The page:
Vetting failures allowed criminals, sex offenders to join UK police, report finds

Report found culture of sexism, predatory behavior is prevalent in many police forces.

Vetting failures allowed criminals, sex offenders to join UK police, report finds

Criminals and sex offenders have been allowed to join and stay in the police due to failings in the vetting system, a report found.

The report was commissioned by former Home Secretary Priti Patel following the murder of Sarah Everard by police officer Wayne Couzens, who was a serving police officer in London’s Met Police at the time of his crime.

Compiled by His Majesty’s Inspectorate of Constabulary, Fire & Rescue Services, the report said that a culture of sexism and predatory behavior is prevalent in many police forces.

Matt Parr, the chief inspector of constabulary, said that if previous recommendations regarding the vetting process had been implemented, there would have been a “clearly reduced” chance of Couzens joining the police.

Of the 725 vetting cases the review examined from eight police forces, including the Met, there were 131 cases where the decision was “questionable at best.”

“We found officers and staff with criminal records, or suspicions that they had committed crime (including some serious crime), substantial undischarged debt, or family members linked to organised crime,” the report said.

“In other cases, officers and staff had given false or incomplete information to the vetting unit. We also found officers who, despite a history of attracting complaints or allegations of misconduct, successfully transferred between police forces. This is wholly unsatisfactory.”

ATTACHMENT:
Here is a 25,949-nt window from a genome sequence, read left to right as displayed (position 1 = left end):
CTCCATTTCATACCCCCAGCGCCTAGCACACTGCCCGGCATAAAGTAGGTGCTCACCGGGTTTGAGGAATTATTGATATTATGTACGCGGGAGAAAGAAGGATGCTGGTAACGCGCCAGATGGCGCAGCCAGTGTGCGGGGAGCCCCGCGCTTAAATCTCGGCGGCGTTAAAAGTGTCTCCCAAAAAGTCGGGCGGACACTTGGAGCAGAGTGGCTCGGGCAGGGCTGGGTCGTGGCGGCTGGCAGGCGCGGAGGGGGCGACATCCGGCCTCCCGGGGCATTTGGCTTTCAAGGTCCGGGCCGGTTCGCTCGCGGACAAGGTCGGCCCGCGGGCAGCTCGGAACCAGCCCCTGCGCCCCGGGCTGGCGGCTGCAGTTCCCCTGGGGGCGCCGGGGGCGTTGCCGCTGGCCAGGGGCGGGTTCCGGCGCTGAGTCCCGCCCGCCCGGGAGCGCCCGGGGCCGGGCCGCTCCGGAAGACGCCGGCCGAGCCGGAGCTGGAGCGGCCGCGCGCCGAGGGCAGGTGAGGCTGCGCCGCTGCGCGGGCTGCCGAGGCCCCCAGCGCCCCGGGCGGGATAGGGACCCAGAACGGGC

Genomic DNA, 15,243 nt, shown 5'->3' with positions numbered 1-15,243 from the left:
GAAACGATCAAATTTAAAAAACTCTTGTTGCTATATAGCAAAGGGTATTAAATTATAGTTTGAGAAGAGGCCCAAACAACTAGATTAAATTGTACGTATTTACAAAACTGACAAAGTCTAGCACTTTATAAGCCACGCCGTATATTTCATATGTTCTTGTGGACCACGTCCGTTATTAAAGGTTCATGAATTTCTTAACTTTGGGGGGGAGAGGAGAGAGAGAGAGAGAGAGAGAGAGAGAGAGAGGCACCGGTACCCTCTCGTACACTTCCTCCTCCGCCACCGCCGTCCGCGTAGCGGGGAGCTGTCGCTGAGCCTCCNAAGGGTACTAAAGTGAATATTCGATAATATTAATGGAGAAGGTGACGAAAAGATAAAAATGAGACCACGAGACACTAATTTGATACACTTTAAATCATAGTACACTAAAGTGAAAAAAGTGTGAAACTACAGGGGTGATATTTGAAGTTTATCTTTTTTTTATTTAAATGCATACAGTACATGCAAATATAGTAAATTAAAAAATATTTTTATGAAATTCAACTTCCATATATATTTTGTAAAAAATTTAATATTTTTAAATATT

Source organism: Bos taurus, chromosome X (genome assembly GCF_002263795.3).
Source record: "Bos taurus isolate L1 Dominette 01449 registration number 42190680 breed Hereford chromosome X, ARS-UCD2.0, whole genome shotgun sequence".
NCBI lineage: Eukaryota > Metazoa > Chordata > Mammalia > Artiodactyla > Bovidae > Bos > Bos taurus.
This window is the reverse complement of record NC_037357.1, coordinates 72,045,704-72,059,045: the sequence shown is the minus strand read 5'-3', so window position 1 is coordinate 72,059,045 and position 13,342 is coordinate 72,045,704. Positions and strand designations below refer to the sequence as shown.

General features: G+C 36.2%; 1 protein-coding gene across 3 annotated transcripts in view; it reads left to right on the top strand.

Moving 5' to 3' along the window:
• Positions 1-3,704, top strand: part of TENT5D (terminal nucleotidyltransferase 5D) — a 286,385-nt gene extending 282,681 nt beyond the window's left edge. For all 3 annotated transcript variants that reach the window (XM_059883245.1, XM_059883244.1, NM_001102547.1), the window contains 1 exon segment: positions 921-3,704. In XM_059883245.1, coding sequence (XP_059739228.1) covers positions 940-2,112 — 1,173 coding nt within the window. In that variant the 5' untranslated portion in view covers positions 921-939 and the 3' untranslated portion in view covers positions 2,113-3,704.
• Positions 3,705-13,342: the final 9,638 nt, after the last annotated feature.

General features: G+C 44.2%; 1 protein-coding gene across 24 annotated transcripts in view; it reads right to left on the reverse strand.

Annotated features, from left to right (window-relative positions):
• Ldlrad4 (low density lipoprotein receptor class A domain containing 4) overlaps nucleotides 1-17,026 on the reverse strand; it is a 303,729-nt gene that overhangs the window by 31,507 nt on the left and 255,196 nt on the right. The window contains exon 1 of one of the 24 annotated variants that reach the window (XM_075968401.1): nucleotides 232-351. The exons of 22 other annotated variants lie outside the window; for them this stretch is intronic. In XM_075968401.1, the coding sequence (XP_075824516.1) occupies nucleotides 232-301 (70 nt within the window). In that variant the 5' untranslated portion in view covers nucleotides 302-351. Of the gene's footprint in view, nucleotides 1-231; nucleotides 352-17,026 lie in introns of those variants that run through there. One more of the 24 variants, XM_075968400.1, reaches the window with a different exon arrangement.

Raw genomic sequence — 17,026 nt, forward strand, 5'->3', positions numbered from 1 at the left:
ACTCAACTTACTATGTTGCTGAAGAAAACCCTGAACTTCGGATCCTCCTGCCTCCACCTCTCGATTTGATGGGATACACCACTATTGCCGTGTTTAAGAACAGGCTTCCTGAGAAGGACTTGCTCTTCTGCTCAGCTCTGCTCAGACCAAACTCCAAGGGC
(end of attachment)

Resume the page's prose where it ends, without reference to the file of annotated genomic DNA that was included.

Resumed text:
One individual passed his vetting despite indecent exposure to the same woman seven times over a two-week period as a juvenile.

The report also said that while it was “essential” and “noble” to increase diversity, this should not be used to reduce standards.

On the vetting process, Parr continued: “There can’t be many organisations that employ people without meeting them face to face.”

“I am not sure they were obliged to do it even during the pandemic and they certainly shouldn’t be doing it now. There are even cases that we found where there was a marginal vetting decision and they had taken someone even without interview. That is wrong.”

Female officers in the report also described the sexism in the police, including male colleagues watching pornography at work, and pestering female colleagues for sex at social events.

Others were allowed to join the police despite links with organized crime, including sometimes family members.

Home Secretary Suella Braverman said: “It is no secret that recent high-profile incidents have shattered the public’s trust in policing and His Majesty’s Inspectorate’s report shines a stark light on some police vetting practices, which make it too easy for the wrong people to enter and remain in policing.

“Chief Constables must learn these lessons and act on the findings of this report as a matter of urgency. At its best, policing in this country is an example to the world and we need to make sure this standard is consistently met across all forces.”